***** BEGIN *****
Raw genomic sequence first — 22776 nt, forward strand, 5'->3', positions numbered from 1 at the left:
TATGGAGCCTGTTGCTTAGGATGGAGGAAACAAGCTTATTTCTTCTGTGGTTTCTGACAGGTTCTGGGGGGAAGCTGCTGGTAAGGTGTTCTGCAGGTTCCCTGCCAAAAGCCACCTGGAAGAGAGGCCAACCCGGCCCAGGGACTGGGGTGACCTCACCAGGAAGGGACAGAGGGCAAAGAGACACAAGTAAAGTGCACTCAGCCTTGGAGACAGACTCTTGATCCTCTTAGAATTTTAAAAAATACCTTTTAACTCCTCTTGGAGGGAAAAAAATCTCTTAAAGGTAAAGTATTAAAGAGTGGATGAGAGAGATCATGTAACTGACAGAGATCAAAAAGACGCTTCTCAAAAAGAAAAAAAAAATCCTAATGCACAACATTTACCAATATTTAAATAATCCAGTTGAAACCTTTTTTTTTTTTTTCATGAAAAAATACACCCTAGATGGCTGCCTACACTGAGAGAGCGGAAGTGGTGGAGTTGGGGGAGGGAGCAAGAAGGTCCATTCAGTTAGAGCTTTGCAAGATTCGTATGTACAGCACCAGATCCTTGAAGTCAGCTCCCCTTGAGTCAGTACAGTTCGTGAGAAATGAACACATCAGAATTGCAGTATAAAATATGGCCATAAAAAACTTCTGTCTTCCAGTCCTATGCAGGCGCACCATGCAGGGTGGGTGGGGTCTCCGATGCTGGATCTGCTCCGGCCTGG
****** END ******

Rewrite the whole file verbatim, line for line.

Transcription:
Raw genomic sequence first — 22776 nt, forward strand, 5'->3', positions numbered from 1 at the left:
TATGGAGCCTGTTGCTTAGGATGGAGGAAACAAGCTTATTTCTTCTGTGGTTTCTGACAGGTTCTGGGGGGAAGCTGCTGGTAAGGTGTTCTGCAGGTTCCCTGCCAAAAGCCACCTGGAAGAGAGGCCAACCCGGCCCAGGGACTGGGGTGACCTCACCAGGAAGGGACAGAGGGCAAAGAGACACAAGTAAAGTGCACTCAGCCTTGGAGACAGACTCTTGATCCTCTTAGAATTTTAAAAAATACCTTTTAACTCCTCTTGGAGGGAAAAAAATCTCTTAAAGGTAAAGTATTAAAGAGTGGATGAGAGAGATCATGTAACTGACAGAGATCAAAAAGACGCTTCTCAAAAAGAAAAAAAAAATCCTAATGCACAACATTTACCAATATTTAAATAATCCAGTTGAAACCTTTTTTTTTTTTTTCATGAAAAAATACACCCTAGATGGCTGCCTACACTGAGAGAGCGGAAGTGGTGGAGTTGGGGGAGGGAGCAAGAAGGTCCATTCAGTTAGAGCTTTGCAAGATTCGTATGTACAGCACCAGATCCTTGAAGTCAGCTCCCCTTGAGTCAGTACAGTTCGTGAGAAATGAACACATCAGAATTGCAGTATAAAATATGGCCATAAAAAACTTCTGTCTTCCAGTCCTATGCAGGCGCACCATGCAGGGTGGGTGGGGTCTCCGATGCTGGATCTGCTCCGGCCTGG